For those playing along at home, and that's less and less of the fanbase each week, mark a 47-14 ass whooping at Pitt on your Hokie bingo card. That's the same Virginia Tech squad that closed as a 6.5-point favorite, the one that SP+ predicted a near 6-point Tech win. Obliterated by a fellow, then-4-and-4 squad.
It was more of the same for Tech. A hollow defensive performance punctuated by a La-Z-Boy soft coverage cushion which allowed 404 passing yards. Fun fact: Pitt embarked on six scoring drives of 65-or-more yards. And the offense, well, it managed to get out its own way and exhibited brief signs of life in the second quarter before flatlining down the stretch.
It was, quite simply, embarrassing football, put forth by a head coach in over his head, wrapped up by a tone-deaf post-game press conference.
That was a blend of aloof, defensive and condescending that settles the stomach about as well as a chili-cheese dog seconds before a four mile jog.
Perhaps the low point was Justin Fuente's response when he was grilled on Tech's abysmal performance on money downs — 3/11 and 0/3, on third and fourth down, respectively.
"Yeah on 4th-and-1, that's a play we've been running for four years, it's been pretty good for us. It worked pretty good every time we run it through the history of time for us."
Consider me shocked that perhaps the play calling tendency of the QB power might help Pitt overcome an otherwise 8-against-10 disadvantage with one-yard to defend.
Right before the play ran, ACCN's Eric Wood said, "I would bet Hendon Hooker keeps the ball in his hands here with Khalil Herbert running in front of him to block."
That analysis also glossed over Tech couldn't win a plus-two matchup and the only (attempted) goal-to-go touch for Herbert was a dead on arrival pass out of the backfield instead of letting the man cook from one-yard out.
And for good measure, Fuente proceeded to follow a line of thinking that led him to provide an insightful look at a failed attempt against Miami.
"Versus Miami, it's 3rd-and-8 and we called the inside zone into Cover 2 and our right guard got his ass whooped by the three-technique."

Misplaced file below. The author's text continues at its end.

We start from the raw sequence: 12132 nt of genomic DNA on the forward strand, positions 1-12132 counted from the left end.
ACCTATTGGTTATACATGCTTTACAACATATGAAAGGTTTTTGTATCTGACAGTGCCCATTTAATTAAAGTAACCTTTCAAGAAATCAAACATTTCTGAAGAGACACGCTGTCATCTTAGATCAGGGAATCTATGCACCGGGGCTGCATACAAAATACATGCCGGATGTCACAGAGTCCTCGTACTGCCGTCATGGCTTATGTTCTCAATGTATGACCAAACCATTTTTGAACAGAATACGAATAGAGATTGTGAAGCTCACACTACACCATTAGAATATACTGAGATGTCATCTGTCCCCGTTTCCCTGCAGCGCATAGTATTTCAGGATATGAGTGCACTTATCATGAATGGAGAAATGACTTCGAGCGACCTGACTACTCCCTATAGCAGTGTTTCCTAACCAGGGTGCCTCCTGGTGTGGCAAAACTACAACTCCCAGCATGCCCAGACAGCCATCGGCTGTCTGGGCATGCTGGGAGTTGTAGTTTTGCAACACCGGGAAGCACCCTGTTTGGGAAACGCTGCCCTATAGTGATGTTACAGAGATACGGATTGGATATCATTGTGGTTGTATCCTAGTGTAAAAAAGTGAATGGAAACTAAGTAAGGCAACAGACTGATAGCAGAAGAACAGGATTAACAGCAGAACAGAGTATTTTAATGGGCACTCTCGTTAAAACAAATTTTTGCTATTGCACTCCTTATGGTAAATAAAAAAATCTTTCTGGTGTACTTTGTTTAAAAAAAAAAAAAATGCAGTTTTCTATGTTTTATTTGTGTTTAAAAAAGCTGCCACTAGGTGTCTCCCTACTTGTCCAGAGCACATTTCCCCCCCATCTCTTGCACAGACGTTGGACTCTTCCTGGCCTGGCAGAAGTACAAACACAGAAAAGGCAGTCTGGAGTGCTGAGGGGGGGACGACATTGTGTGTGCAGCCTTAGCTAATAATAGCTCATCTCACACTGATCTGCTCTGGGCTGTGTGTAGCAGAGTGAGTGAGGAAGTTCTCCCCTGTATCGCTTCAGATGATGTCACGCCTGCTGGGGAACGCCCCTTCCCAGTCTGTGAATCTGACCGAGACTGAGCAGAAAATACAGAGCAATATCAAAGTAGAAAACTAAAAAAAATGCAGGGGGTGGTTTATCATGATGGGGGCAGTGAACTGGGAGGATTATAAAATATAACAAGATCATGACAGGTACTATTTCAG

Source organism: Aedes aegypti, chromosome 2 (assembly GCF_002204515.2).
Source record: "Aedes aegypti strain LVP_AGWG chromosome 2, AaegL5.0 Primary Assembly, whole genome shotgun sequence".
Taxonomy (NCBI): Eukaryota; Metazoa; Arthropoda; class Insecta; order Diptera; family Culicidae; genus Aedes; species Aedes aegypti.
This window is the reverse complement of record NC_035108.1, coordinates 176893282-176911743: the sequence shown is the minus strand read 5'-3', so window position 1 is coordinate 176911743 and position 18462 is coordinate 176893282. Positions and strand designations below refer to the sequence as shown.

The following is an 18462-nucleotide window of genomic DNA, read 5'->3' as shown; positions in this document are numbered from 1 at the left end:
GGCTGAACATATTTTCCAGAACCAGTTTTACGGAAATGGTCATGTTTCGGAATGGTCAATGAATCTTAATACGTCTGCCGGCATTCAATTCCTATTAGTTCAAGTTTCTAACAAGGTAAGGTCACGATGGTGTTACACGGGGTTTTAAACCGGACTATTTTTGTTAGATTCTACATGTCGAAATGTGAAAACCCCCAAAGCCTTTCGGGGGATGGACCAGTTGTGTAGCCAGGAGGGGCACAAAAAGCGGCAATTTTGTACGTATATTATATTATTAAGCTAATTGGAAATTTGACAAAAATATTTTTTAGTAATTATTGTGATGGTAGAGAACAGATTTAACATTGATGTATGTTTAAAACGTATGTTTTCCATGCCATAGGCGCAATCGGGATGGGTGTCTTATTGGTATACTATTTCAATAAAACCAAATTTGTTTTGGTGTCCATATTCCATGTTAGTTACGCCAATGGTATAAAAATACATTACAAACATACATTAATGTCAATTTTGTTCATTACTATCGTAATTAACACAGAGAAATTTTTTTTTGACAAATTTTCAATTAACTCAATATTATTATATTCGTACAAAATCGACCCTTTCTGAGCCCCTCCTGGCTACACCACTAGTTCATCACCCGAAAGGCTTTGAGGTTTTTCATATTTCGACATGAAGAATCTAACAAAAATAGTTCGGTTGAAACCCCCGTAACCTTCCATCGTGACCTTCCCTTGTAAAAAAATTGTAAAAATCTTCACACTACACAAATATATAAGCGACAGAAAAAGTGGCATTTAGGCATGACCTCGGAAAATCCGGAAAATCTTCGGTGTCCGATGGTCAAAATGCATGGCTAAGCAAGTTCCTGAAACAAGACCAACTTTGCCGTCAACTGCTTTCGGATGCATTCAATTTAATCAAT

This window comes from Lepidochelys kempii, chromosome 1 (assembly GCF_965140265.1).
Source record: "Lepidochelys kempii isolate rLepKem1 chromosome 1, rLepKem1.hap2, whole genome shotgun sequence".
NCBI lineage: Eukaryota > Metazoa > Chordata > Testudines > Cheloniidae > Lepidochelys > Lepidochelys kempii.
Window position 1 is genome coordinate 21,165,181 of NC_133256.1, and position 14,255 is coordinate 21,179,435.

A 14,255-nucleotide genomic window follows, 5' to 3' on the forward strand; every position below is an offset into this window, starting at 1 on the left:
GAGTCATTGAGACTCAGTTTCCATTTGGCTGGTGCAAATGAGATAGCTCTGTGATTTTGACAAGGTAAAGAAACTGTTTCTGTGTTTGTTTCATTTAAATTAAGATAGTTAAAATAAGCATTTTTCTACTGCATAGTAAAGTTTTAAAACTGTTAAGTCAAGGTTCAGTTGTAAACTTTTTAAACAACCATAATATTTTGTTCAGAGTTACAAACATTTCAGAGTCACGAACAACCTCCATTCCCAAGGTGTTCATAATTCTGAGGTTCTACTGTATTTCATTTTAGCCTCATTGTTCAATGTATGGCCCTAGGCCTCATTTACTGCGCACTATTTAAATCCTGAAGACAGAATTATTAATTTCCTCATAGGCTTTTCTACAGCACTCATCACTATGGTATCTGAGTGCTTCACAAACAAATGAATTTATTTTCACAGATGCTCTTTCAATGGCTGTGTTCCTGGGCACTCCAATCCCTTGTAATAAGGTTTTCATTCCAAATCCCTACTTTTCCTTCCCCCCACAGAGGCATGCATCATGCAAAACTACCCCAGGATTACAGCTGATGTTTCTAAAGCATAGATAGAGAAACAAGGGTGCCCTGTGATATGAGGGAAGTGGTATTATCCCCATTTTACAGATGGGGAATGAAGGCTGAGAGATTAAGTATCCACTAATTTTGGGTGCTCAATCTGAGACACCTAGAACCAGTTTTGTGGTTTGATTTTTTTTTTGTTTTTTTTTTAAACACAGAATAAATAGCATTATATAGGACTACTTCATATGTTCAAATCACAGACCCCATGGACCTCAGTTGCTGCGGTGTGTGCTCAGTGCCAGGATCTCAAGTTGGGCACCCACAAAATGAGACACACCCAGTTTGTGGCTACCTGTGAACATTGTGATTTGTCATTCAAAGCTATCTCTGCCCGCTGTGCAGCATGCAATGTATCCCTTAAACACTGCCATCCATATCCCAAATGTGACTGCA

Seemingly, this was supposed to evidence why another purported good play call — run against two-high/softer box —failed. When in reality it was another example of passing the buck.
Or maybe it bottomed out when Fuente was asked if he was cognizant of the fanbase's frustration.
"No," said Fuente. "I mean, I'm sure people are upset, but I mean guys we're playing football in the middle of a pandemic. The most extraordinary of circumstances we've ever seen. I couldn't be more proud of our guys and how they've hung in there through the entire thing. Do we expect to play and win? Yes, absolutely."
Unfortunately, the pandemic does not excuse the coaching malpractice that bungled away the Liberty game, nor the coward-ass offensive approach against Miami that wasted an inspired defensive effort, the downward recruiting trend — which now includes an in-state commit flipping to Boston College — and any and every mismanagement of the program, the media that covers it and its fanbase. Hey, remember when Tech, which has rifled long field goal attempts all season, decided to run Quincy Patterson on 3rd-and-26 from the Pitt 39 instead of trying to pick up some yards for a manageable field goal attempt. Those shortcomings have been consistent, pandemic or not.
"The notion that something terrible is wrong or whatever is just ridiculous."
(It's not fine.)
No, the worst part of that was Fuente's flippant response when asked if he might consider taking over offensive play calling.
"No, that's the most ludicrous crap I've ever heard. Next question."
It was a fair question, although perhaps Fuente's right that it doesn't make much sense for him to grab the sticks from Brad Cornelsen on a week's notice. The unsettling part is what's between the words.
Fuente's going to do things his way, to a fault. He won't change, and that's exactly why Virginia Tech must.